There are several challenges that must be considered when using microfluidics to create a vascular system. For example, many microfluidic devices are inexpensive and easy to make because of the heat curing polymer polydimethylsiloxane (PDMS). It is typically considered a great material for biological applications because it is gas permeable, bio-compatible, and clear. However, PDMS adsorbs hydrophobic molecules, making it difficult to study drugs. Some decide to work with thermoplastic materials in place of PDMS for drug studies, but these are expensive, auto-fluorescent (bad for imaging), and not gas permeable (so cells will die quicker than in PDMS) [1].

Additionally, the geometry of the channels may not always be perfect with lithographic techniques. Even though chips can function on the micro and nano scale, the vessel walls in vivo are extremely thin, and consequently difficult to study. Soft lithography also typically will create rectangular channels by adhering a design to a flat surface [1]. This may cause discrepancies between fluid interaction with cells in vivo and in vitro. Molding the channels a new way or taking advantage of 3D printing technologies can help create cylindrical channels.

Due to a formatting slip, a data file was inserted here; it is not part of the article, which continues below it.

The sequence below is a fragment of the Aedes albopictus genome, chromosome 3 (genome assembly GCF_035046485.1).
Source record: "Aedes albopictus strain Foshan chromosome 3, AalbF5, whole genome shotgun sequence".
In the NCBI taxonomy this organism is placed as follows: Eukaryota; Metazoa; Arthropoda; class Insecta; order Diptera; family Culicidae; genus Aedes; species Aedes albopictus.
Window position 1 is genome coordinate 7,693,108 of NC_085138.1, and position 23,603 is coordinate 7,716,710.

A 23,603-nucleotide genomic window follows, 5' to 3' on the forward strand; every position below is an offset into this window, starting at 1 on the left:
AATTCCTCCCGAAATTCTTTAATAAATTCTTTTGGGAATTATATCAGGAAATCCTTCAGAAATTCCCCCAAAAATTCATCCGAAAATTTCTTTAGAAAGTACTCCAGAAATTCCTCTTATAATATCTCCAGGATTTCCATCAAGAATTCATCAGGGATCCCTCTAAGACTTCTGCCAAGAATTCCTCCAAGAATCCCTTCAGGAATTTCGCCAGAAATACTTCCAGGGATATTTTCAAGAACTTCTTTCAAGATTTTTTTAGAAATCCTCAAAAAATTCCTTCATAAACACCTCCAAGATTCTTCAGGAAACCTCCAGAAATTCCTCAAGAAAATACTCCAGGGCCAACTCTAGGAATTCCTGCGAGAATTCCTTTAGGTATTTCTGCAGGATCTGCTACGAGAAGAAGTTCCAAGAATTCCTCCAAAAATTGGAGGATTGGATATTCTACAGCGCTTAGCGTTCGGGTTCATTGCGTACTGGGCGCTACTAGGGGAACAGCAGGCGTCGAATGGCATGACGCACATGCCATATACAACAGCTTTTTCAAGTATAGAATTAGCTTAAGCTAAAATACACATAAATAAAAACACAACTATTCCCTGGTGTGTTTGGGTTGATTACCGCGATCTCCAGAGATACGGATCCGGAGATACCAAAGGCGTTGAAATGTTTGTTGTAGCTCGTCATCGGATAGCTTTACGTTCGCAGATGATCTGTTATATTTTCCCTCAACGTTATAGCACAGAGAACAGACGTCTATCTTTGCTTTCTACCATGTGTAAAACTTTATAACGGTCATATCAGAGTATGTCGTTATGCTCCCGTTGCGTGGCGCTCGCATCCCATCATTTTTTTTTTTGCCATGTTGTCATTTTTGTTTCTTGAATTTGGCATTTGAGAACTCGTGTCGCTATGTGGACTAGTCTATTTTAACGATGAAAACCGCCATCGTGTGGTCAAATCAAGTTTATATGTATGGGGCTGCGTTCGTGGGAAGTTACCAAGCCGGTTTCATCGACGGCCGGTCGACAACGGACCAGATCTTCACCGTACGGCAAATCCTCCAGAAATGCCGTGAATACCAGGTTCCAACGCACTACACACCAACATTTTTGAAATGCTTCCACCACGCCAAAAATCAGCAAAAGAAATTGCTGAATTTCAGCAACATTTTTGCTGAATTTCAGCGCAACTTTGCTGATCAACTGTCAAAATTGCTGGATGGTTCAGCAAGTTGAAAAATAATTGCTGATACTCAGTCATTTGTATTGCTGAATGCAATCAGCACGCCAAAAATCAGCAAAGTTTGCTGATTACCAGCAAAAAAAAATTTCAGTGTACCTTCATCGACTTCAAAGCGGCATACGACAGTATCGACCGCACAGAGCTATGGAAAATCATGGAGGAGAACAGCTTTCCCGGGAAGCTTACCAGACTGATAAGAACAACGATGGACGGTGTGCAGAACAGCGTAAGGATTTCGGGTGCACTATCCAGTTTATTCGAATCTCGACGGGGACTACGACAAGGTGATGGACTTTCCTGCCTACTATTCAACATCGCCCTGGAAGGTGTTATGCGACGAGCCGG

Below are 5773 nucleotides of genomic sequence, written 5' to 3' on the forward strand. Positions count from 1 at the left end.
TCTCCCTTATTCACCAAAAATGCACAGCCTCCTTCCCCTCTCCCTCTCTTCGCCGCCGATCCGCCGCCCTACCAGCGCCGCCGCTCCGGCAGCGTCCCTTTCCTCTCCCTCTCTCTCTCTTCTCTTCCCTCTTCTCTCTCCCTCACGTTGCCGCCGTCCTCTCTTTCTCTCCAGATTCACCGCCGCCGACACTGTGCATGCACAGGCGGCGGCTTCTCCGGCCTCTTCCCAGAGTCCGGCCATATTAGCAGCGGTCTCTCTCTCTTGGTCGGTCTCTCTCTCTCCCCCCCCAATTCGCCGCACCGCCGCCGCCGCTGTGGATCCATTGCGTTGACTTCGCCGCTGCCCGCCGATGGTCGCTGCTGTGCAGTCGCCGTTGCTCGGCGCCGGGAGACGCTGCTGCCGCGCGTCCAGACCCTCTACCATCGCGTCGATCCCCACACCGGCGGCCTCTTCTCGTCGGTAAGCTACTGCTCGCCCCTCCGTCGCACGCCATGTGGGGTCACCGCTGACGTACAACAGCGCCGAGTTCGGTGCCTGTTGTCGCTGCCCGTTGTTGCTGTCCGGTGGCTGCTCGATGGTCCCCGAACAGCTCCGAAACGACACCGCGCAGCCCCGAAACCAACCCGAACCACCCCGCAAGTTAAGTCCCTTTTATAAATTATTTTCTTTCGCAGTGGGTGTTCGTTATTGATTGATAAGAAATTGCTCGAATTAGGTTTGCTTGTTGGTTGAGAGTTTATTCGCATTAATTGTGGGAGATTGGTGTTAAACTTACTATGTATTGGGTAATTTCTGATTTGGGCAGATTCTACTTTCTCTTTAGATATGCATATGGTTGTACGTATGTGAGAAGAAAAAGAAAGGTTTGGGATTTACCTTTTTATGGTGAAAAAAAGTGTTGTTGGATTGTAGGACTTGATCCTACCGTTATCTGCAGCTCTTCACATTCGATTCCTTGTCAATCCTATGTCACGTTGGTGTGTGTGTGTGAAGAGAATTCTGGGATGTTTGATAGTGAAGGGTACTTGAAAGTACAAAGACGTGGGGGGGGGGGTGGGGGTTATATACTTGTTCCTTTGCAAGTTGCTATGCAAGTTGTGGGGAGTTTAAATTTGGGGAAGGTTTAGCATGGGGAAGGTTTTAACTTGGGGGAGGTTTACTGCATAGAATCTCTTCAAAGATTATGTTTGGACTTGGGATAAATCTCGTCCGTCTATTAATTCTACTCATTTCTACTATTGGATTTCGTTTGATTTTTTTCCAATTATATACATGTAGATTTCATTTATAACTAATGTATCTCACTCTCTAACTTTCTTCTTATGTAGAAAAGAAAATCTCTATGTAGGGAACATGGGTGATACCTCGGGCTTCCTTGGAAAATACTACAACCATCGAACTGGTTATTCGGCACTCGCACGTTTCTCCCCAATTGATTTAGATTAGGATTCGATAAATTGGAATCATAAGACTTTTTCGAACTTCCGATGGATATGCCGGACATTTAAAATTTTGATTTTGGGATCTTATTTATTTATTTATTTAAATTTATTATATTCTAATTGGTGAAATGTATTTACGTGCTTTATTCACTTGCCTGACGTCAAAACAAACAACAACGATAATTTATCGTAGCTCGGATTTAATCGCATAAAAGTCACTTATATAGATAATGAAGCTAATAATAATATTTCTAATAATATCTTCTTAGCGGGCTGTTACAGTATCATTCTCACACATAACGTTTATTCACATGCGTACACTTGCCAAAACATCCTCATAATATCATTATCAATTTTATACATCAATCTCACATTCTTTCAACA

Applications for Understanding Tumor Metastasis

When cancer cells spread from their origin to other areas in the body, it is referred to as tumor metastasis. This event is responsible for the greatest percentage of cancer deaths and therefore is an important area of study for improving cancer understanding and improving patient outcomes. [6] One way that researchers are looking to understand the molecular processes of metastasis is with microfluidic models of the tumor and its microenvironment.

The primary mechanism by which metastasis occurs is through the bloodstream, so in microfluidic devices aimed to model metastasis, vascularization must be properly represented. Referred to as angiogenesis, the development of new blood vessels occurs in tandem with cancer metastasis and is a primary area of study. [7]

Figure 2. Endothelial microvessel culture in a microfluidic device. [8] Licensed under a Creative Commons Attribution 4.0 International License.